Conclusions of law need not be accepted as fact, and here Eng has pleaded insufficient facts to 6 support the inference of a fiduciary relationship. Epstein, 83 F.3d at 1140. Although an ordinary 7 contract does not give rise to a fiduciary duty, it is true that partners generally are fiduciaries, 8 particularly where they pursue a common purpose with a mutual right to control the enterprise. 9

Zumbrum v. Univ. of Southern California, 25 Cal. App. 3d 1, 13 (1972). Eng's allegations in this 10 respect are inconsistent. For example, Eng admits that Hargrave was to possess "operational

authority" over the venture, which suggests the parties were not in a fiduciary relationship. SAC, ¶

22. On the other hand, Eng claims Hargrave was his "student." Yet a teacher ordinarily does not 13 owe his student a fiduciary duty, and a student presumably owes his teacher even less. Id. 14

15 to support Eng's contention that a partnership, or any other kind of agreement, existed, sufficient to 16 give rise to a duty. Because Eng cannot establish the existence of a duty, to say nothing of the other 17 required elements, his negligence claim must be dismissed without leave to amend. 18

Eng's third claim, for breach of contract, is also inadequately plead. To state a claim for

20 breach of contract, plaintiff must show: (1) that a contract existed; (2) the plaintiff performed his 21 duties or was excused from performing his duties under the contract; (3) the defendants breached the 22 contract; and (4) the plaintiff suffered damages as a result of that breach. See First Commercial 23

Mortgage Co. v. Reece, 89 Cal. App. 4th 731, 745 (2001). In the first instance, Eng has not properly 24 plead the existence of a contract. To show that an enforceable written contract existed, Eng must 25 plead facts concerning its formation. Specifically, he must show that there was an offer, acceptance 26 by Hargrave, and valid consideration, among other things. Here, although Eng has attempted to set 27 forth some of the substantive terms of the agreement, he has not even stated in general terms, when 28 the parties supposedly entered into the contract. Without any factual allegations directed to contract

In any case, stripped of legal conclusions, there are simply too few facts alleged in the SAC

3. Breach of contract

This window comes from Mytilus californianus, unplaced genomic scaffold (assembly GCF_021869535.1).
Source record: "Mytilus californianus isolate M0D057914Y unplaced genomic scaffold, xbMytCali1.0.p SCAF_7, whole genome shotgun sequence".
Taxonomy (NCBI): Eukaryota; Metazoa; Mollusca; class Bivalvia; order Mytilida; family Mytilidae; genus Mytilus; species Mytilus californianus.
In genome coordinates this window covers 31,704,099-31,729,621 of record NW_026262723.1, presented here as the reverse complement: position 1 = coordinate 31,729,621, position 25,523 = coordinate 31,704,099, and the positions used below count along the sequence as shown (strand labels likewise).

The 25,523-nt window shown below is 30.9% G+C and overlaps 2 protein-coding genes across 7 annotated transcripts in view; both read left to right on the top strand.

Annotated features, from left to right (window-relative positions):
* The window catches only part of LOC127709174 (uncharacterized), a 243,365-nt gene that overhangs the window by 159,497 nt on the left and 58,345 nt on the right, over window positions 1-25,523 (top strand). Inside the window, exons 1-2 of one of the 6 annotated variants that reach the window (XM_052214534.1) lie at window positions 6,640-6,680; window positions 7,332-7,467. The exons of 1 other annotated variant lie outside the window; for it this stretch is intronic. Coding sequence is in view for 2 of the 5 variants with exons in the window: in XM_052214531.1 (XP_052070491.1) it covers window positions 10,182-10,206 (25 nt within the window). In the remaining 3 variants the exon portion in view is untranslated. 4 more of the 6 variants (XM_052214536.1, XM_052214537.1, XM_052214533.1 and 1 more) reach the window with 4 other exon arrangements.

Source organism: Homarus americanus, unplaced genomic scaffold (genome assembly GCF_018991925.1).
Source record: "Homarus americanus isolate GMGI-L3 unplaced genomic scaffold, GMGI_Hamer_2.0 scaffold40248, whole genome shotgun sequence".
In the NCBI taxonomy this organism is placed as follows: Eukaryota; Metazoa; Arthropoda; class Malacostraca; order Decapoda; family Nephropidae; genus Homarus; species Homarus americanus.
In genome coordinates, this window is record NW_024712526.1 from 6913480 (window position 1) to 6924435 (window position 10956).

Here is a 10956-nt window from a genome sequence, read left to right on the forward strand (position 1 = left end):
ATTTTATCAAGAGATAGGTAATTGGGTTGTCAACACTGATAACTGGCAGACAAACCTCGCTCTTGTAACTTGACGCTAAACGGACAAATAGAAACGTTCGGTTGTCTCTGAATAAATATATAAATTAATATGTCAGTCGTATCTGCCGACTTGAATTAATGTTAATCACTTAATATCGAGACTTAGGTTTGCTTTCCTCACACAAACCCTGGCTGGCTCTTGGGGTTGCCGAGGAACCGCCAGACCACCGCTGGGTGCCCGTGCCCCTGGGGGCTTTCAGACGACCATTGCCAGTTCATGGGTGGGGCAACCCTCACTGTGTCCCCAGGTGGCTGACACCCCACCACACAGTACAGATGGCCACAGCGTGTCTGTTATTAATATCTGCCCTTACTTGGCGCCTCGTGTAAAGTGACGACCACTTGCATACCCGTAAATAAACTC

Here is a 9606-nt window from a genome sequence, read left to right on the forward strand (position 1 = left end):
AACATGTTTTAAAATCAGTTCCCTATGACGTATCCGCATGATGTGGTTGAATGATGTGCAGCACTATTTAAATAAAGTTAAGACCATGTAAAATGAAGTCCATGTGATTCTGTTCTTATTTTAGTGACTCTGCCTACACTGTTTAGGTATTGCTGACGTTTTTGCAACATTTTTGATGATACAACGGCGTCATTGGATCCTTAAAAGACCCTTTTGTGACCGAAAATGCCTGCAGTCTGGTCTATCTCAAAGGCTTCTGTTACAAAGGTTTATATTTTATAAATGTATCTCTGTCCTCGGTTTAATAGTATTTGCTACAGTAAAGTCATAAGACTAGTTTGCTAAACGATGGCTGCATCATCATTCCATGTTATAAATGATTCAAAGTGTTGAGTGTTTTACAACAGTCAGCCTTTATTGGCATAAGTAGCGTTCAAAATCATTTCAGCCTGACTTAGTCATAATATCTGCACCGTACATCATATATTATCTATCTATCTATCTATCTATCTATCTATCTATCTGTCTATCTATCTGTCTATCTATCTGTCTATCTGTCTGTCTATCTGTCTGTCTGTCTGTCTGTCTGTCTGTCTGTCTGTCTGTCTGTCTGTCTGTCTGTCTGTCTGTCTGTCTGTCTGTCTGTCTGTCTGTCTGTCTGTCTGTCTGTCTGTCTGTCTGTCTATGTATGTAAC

formation, no agreement may be inferred. Additionally, although Eng claims Hargrave "used his 2 position to basically steal the operation and control it for his own benefit," it remains completely 3 unclear how, specifically, Hargrave breached the alleged agreement. Damages are similarly 4 inadequately pleaded. As a result, Eng's contract claim must be dismissed with prejudice. 5

4. Constructive fraud

Eng's fourth claim, for constructive fraud remains, as it was before, a brief list of legal 7 conclusions, bereft of factual allegations. See, e.g., SAC, ¶ 26 ("defendant Hargrave and the 8 affiliated defendants used their position to basically steal the operation and control it for their own 9 benefit and deny any compensation to the plaintiff"). For purposes of Rule 12, the allegations 10 contained under this claim, and the few facts recited elsewhere in the SAC, demonstrate very little, and certainly nothing rising to the level of fraud. Accordingly, Eng's fourth claim for relief is dismissed with prejudice. 13

5. Uniform Trade Secrets Act, intentional interference with prospective economic advantage, § 17200 (unfair competition)

Eng has reasserted his fifth, sixth, and eighth claims without any amendments, and the 16 allegations still fall far short of presenting any relevant facts. Instead, they are a rehash of legal 17 conclusions. These claims are dismissed with prejudice as well since plaintiff has made no effort to 18 correct their evident shortcomings. 19

6. Common law unfair competition 20

Eng's seventh claim is inadequately pleaded. Again in conclusory fashion, and without the

21 benefit of any supporting facts, the FAC asserts that Hargrave attempted to "preempt the plaintiff 22 and effectively corner the market on the dissemination of Jeet Kune Do practice and materials" by 23 making various misrepresentations about Hargrave's "direct tie to Bruce Lee and Jeet Kune Do 24 martial arts." SAC, ¶ 41. Except for these mere hints, it remains entirely unclear what particular 25 statements Eng alleges were false. Divorced from any additional factual context, such allegations 26 fail to state a claim. As a result, this claim must also be dismissed with prejudice. 27

7. Section 17200 (false advertising)

Eng's ninth claim for relief, for false advertising, reiterates the same allegations contained in 2 his seventh claim for common law unfair competition. In addition, the SAC asserts: 3

Specifically, by using the Jeet Kune Do Federation mark, defendants have engaged in conduct which is misleading and is likely to deceive members of the public. The false advertising on the defendants' website and elsewhere have created the impression that Hargrave was responsible for the plaintiff's ideas, practice and intellectual property and have interlaced it with so many false claims and lies that it has been debased.

SAC, ¶ 49. Again, without any context, for the reasons explained above, unsupported legal accusations such as these fail to state a claim. 8. Remedies: constructive trust, declaratory and injunctive relief, punitive damages Eng's remaining "claims" are actually requests for remedies, rather than independent claims for relief. Because his standalone claims are dismissed with prejudice, no remedy is available to him.


Defendant's motion is granted. Plaintiff's complaint is dismissed, in its entirety, with prejudice.



Martin Eng 4 820 Green Street San Francisco, CA 941335 6 Carter Hargrave 7 1037 E. 34th Street Tulsa, OK 74105 8 9 DATED: 1/13/12 10 United States District Court /s/ Chambers Staff Chambers of Judge Richard Seeborg